For the second time in two weeks, Senate Majority Leader Mitch McConnellAddison (Mitch) Mitchell McConnellDems ready aggressive response to Trump emergency order, as GOP splinters Green New Deal Resolution invites big picture governing ‘Contingency’ spending in 3B budget deal comes under fire MORE (R-Ky.) on Tuesday blocked a request by Maryland Sens. Ben CardinBenjamin (Ben) Louis CardinBipartisan Senators reintroduce legislation to slap new sanctions on Russia Baseball legend Frank Robinson, first black manager in MLB, dies at 83 Biden speaking to Dems on Capitol Hill as 2020 speculation mounts: report MORE (D) and Chris Van HollenChristopher (Chris) Van HollenGOP braces for Trump's emergency declaration Senate buzz grows for Abrams after speech electrifies Dems Abrams offers progressive counterpoint to Trump in Dem response MORE (D) to take up a House package to fund shuttered departments and agencies. 

McConnell has said he will not allow a vote on a funding measure unless there is a deal between Trump and Democrats. He also said the Senate would not be voting to override a Trump veto on funding legislation. 

There are at least two groups of senators working on proposals that could later serve as the basis of a compromise. 

One group, led by Sen. Joe ManchinJoseph (Joe) ManchinSenate confirms Trump pick William Barr as new attorney general GOP wants to pit Ocasio-Cortez against Democrats in the Senate Senate poised to confirm Trump’s attorney general pick MORE (D-W.Va.), includes a mix of Republicans and Democrats, including Sens. Christopher CoonsChristopher (Chris) Andrew CoonsTrump got in Dem’s face over abortion at private meeting: report Live coverage: Trump delivers State of the Union Actor Chris Evans meets with Democratic senators before State of the Union MORE (D-Del.), Cory GardnerCory Scott GardnerBipartisan Senators reintroduce legislation to slap new sanctions on Russia Dems seeking path to Senate majority zero-in on Sun Belt Lawmakers eager for 5G breakthrough MORE (R-Colo.), Lindsey GrahamLindsey Olin GrahamPence met with silence after mentioning Trump in Munich speech The Memo: Trump and McCabe go to war Graham seeks new Rosenstein testimony after explosive McCabe interview MORE (R-S.C.), Doug Jones (D-Ala.), Rob PortmanRobert (Rob) Jones PortmanSteel lobby's PR blitz can't paper over damaging effects of tariffs Trade official warns senators of obstacles to quick China deal Lawmakers divided over how to end shutdowns for good MORE (R-Ohio), Thom TillisThomas (Thom) Roland TillisDems ready aggressive response to Trump emergency order, as GOP splinters Business, conservative groups slam Trump’s national emergency declaration GOP senator dedicates heart photo to wife from Senate floor for Valentine's Day MORE (N.C.) and Mark WarnerMark Robert WarnerThe Hill's 12:30 Report — Presented by Kidney Care Partners — Lawmakers scramble as shutdown deadline nears Steel lobby's PR blitz can't paper over damaging effects of tariffs Drama hits Senate Intel panel’s Russia inquiry MORE (D-Va.).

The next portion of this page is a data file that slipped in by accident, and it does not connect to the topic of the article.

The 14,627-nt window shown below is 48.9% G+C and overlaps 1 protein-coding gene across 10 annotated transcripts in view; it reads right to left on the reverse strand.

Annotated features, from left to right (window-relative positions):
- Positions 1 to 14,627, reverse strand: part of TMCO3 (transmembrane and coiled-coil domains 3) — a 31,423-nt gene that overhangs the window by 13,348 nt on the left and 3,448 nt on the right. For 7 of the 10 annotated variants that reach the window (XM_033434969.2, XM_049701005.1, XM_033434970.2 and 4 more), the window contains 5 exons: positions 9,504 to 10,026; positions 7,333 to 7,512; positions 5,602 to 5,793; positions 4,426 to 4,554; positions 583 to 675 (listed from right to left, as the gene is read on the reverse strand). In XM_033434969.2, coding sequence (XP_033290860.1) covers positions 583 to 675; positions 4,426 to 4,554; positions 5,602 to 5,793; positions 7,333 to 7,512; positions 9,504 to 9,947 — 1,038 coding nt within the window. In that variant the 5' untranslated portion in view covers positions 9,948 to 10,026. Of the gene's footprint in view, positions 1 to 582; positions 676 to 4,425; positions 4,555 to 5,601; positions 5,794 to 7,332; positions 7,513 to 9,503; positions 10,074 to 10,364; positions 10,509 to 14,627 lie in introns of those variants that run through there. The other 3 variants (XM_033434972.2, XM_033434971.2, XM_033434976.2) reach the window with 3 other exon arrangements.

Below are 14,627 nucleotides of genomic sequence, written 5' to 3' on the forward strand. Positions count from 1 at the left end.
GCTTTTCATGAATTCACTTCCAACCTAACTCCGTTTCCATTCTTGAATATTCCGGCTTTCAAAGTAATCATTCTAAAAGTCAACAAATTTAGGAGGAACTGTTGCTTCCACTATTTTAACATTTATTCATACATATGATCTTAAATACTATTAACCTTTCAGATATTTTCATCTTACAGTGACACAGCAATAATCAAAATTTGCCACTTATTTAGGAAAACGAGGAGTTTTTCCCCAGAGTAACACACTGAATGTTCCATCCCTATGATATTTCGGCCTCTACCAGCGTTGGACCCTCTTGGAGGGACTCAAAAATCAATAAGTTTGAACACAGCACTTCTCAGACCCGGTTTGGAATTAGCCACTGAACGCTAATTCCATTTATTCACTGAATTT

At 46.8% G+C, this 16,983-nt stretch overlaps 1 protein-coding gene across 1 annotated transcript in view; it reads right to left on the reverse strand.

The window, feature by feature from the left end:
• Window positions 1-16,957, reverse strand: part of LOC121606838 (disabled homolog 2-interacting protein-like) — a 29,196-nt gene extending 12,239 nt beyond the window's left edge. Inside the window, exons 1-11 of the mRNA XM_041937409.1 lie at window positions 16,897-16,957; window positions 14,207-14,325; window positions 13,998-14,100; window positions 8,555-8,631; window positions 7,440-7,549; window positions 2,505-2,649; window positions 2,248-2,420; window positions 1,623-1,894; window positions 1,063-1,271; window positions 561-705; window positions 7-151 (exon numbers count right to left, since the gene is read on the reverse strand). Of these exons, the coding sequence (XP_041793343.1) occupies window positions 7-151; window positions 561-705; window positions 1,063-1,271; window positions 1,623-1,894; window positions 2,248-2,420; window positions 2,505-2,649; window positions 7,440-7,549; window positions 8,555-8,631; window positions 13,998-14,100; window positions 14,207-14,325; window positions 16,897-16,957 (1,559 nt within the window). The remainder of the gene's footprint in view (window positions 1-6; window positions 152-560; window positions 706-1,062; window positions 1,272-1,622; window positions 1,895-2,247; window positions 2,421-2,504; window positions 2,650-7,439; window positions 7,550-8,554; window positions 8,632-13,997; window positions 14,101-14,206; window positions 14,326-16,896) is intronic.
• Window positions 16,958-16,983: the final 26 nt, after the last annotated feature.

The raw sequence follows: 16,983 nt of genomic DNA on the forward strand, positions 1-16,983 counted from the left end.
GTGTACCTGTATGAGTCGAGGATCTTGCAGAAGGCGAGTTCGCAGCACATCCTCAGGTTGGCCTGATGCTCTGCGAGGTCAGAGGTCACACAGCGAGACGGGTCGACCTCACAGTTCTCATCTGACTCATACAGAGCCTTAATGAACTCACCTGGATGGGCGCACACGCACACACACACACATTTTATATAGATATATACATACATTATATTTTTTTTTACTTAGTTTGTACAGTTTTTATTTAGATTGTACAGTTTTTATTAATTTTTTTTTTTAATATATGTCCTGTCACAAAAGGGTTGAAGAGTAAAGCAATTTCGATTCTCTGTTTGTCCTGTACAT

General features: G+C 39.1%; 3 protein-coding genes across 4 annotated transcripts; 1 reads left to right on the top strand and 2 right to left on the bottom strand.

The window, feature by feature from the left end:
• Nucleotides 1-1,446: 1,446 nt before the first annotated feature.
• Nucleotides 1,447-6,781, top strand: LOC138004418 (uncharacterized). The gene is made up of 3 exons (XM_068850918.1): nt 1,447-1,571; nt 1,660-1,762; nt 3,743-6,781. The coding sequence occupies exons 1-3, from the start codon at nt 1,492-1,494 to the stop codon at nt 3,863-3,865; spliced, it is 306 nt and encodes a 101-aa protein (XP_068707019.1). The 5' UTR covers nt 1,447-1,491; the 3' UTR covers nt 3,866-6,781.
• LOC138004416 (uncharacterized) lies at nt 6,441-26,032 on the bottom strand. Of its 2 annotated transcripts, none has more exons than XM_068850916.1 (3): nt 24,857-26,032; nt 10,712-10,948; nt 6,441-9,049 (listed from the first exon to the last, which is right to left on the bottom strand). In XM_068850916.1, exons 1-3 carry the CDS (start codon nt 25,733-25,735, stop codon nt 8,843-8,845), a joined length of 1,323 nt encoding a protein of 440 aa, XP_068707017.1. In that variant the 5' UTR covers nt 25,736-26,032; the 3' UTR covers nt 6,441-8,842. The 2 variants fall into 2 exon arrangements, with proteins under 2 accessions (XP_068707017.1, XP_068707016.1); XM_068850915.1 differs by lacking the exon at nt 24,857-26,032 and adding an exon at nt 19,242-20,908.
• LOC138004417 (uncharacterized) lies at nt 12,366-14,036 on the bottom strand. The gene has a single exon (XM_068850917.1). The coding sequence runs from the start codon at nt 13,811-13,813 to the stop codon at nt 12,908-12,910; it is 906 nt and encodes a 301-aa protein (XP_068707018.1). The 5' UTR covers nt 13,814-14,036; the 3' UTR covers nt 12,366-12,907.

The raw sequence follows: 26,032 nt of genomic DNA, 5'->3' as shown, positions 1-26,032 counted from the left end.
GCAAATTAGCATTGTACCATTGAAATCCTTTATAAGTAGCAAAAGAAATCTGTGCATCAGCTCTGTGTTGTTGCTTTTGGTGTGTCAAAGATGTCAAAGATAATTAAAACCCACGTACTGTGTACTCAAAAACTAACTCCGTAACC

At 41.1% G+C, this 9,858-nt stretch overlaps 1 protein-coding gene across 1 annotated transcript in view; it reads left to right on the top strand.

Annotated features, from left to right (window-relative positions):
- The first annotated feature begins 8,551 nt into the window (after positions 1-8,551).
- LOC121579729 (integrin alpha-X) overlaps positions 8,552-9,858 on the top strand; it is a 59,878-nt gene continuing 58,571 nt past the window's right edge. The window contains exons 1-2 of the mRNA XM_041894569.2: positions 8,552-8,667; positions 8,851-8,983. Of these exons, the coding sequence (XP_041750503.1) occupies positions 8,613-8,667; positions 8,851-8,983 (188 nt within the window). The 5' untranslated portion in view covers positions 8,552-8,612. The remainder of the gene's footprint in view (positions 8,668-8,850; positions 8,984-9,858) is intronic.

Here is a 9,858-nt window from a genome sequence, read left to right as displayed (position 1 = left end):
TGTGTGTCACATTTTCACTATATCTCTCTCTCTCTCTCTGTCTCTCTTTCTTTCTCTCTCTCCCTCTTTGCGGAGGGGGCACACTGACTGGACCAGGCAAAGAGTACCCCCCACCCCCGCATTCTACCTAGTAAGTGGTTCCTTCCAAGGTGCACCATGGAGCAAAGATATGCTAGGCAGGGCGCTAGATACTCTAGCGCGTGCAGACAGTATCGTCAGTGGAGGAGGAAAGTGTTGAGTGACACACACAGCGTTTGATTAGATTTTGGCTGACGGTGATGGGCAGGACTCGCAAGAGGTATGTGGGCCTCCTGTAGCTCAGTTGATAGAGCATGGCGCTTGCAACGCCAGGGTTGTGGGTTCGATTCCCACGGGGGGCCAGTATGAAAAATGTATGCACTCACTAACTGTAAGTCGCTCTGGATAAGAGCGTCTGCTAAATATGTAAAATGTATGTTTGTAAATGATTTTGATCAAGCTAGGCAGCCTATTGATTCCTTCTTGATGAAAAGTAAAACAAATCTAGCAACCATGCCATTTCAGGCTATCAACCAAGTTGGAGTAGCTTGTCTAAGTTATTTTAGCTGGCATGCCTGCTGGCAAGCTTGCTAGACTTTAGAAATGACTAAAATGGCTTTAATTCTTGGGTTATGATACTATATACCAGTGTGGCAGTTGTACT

A separate group, made up entirely of Republican moderates, is also meeting to discuss options, according to Murkowski. 

“Let’s just agree we’ve got to stop it,” she said. 

“I’ve got to do something,” she added. “I just can’t sit and wait and hope that one day the president will wake up someday and say, ‘Oops, I changed my mind on that.’ That’s not going to happen.”

She said a broader immigration deal is “clearly in the mix,” as is a broader agreement on federal spending levels. 

Some Republicans are floating the idea of combining negotiations over the border wall with talks over strict spending caps. Those new spending ceilings are set to be triggered in 2020. They argue Democrats might be willing to compromise if funding levels for social-service programs are also at stake. 

“It’s worth positive discussions. It might be a good idea,” Senate Appropriations Committee Chairman Richard ShelbyRichard Craig ShelbyHow the border deal came together Winners and losers in the border security deal GOP braces for Trump's emergency declaration MORE (R-Ala.) said. “I think we’ll have to discuss all of it, that included.” 

While most Republican lawmakers are sticking with Trump for now, nerves are fraying.

Sen. Johnny IsaksonJohn (Johnny) Hardy IsaksonOn The Money: Lawmakers wait for Trump verdict on border deal | Trump touts deal as offering B for security | McConnell presses Trump to sign off | National debt tops T | Watchdog details IRS shutdown woes Trump criticizes border wall deal: 'Can't say I'm happy' GOP senators offer praise for Klobuchar: 'She’s the whole package' MORE (R-Ga.), usually one of the most gentlemanly members of the Senate, gave an angry speech on the floor Tuesday, venting his frustration with the lack of progress. 

“The president is not moving. The Democrats aren’t moving. The majority leader is not moving. And we’re not doing much. And that doesn’t solve anything,” he fumed. 

“The fact of the matter is we’re not doing a damned thing while the American people are suffering,” he said. 

Atlanta’s Hartsfield-Jackson airport, one of the nation’s busiest, has been hit especially hard by the expiration of government funding for the Transportation Security Administration. Travelers there are waiting up to 88 minutes to make it through security screening lines — and up to 55 minutes in TSA PreCheck lines. 

“We’ve got a Super Bowl coming to Atlanta, Ga., in about three weeks, the biggest tourism event in the world this year. What if the largest airport in the world goes on strike?” Isakson said. 

A Senate Republican aide predicted that more Republican moderates would defect from Trump’s side. 

“The polling is horrible,” the aide said, warning that the political environment could turn drastically worse for Republicans if an accident or worse happens at an airport because of low staffing levels. 

Jordan Fabian, Jordain Carney and Scott Wong contributed.